(Reuters) – A US Court of Appeals on Thursday released a $ 1.2 billion verdict against Gilead Sciences Inc. and found a patent on a cancer therapy it accused of infringing was invalid, in a fight against the rival Bristol Myers Squibb Co.
The two companies have been involved in a case alleging that Yescarta, CAR-T cell cancer immunotherapy from Gilead's Kite Pharma unit, infringed a patent for a similar treatment from Bristol's Juno Therapeutics.
Last year, a federal judge increased the damages from a jury trial and ordered Gilead to pay Bristol Myers $ 1.2 billion in patent infringement cases. The decision on Thursday by the American Court of Appeal for the Federal Circuit reversed the decision.
Bristol Myers said in a statement that it did not agree with the latest ruling and would request a review of the Federal Circuit's decision.
Gilead and Kite & # 39 ;s lawyer Josh Rosenkranz of Orrick Herrington & Sutcliffe did not immediately respond to a request for comment. Gilead shares rose 0.3%, while Bristol shares closed down 0.5% at noon.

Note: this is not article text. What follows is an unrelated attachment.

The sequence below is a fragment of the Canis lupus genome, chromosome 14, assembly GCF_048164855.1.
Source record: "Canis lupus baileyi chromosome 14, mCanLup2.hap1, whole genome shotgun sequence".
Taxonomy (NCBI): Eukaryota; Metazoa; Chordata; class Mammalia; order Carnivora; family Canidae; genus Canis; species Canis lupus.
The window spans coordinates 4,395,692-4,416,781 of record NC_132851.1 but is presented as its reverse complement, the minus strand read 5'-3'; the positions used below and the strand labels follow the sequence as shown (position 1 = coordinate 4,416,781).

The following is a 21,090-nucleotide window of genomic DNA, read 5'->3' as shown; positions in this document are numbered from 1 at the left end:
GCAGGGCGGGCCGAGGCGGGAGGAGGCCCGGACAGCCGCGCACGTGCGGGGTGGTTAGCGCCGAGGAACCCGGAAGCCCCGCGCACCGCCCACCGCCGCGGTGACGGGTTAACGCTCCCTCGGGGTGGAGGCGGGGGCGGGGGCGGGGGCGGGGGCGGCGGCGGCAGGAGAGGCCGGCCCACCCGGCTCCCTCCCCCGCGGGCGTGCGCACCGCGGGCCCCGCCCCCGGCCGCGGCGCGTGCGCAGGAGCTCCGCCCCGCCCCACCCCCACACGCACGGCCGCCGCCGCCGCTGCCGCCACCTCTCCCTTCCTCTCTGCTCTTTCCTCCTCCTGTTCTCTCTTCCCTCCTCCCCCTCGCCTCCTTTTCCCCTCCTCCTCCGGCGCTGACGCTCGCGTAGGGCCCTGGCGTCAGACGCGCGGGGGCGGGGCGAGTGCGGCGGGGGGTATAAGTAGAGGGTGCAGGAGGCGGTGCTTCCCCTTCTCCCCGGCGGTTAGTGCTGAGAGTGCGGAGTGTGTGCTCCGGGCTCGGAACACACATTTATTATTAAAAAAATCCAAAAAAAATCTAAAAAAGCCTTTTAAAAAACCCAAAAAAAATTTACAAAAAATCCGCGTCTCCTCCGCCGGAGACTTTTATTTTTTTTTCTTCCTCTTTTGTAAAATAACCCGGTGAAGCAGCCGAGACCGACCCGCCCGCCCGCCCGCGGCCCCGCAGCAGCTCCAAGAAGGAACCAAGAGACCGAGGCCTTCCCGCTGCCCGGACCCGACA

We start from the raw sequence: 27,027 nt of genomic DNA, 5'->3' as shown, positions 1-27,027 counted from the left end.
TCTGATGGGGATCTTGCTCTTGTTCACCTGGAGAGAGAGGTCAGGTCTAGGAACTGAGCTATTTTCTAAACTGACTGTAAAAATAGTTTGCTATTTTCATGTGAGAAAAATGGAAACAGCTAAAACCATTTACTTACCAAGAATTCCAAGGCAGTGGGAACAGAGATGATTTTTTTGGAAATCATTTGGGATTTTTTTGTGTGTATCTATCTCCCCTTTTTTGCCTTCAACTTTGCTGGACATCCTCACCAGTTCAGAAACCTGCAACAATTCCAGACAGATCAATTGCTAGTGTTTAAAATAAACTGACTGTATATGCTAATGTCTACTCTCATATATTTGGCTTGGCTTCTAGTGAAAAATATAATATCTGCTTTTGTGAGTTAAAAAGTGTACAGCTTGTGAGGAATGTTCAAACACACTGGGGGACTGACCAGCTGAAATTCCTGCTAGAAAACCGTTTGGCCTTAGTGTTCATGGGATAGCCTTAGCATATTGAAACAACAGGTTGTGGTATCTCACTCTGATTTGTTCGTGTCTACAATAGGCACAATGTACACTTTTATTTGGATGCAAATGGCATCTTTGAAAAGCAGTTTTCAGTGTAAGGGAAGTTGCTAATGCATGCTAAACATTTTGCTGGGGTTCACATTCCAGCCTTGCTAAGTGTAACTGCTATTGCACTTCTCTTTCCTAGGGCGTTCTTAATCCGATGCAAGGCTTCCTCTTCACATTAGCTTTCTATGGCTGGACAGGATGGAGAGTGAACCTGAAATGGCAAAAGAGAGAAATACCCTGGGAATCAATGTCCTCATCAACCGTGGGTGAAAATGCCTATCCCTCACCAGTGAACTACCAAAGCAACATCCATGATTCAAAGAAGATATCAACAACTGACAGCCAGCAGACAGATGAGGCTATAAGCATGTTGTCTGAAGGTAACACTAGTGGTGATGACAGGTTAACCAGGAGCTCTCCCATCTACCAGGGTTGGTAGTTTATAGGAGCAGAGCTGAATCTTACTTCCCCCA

The Gilead drug, Yescarta, belongs to a class of groundbreaking cancer treatments called chimeric antigen receptor T cell therapy, or CAR-T, which reprograms the body's own immune cells to recognize and attack malignant cells.
Gilead bought Kite Pharma, which developed Yescarta, for $ 1
A 2019 jury found that Kite intentionally infringed and awarded the Juno and Memorial Sloan Kettering Cancer Center in New York, which licenses the patent to Juno, $ 778 million. U.S. District Judge Philip Gutierrez increased the award to $ 1.2 billion in Los Angeles federal court last year.
Memorial Sloan Kettering did not immediately respond to a request for comment.
Bristol Myers acquired Juno and its CAR-T program with its $ 74 billion acquisition of Celgene in 2019.
US Chief Justice Kimberly Moore wrote to a unanimous panel of three judges that the relevant parts of Juno's patents were invalid because they lacked sufficient written description and details.
Judge Moore, along with District Judges Sharon Prost and Kathleen O & # 39; Malley, were present.
During an oral argument in July, Judge Moore compared the patent description to trying to identify a specific car by saying that it has four wheels.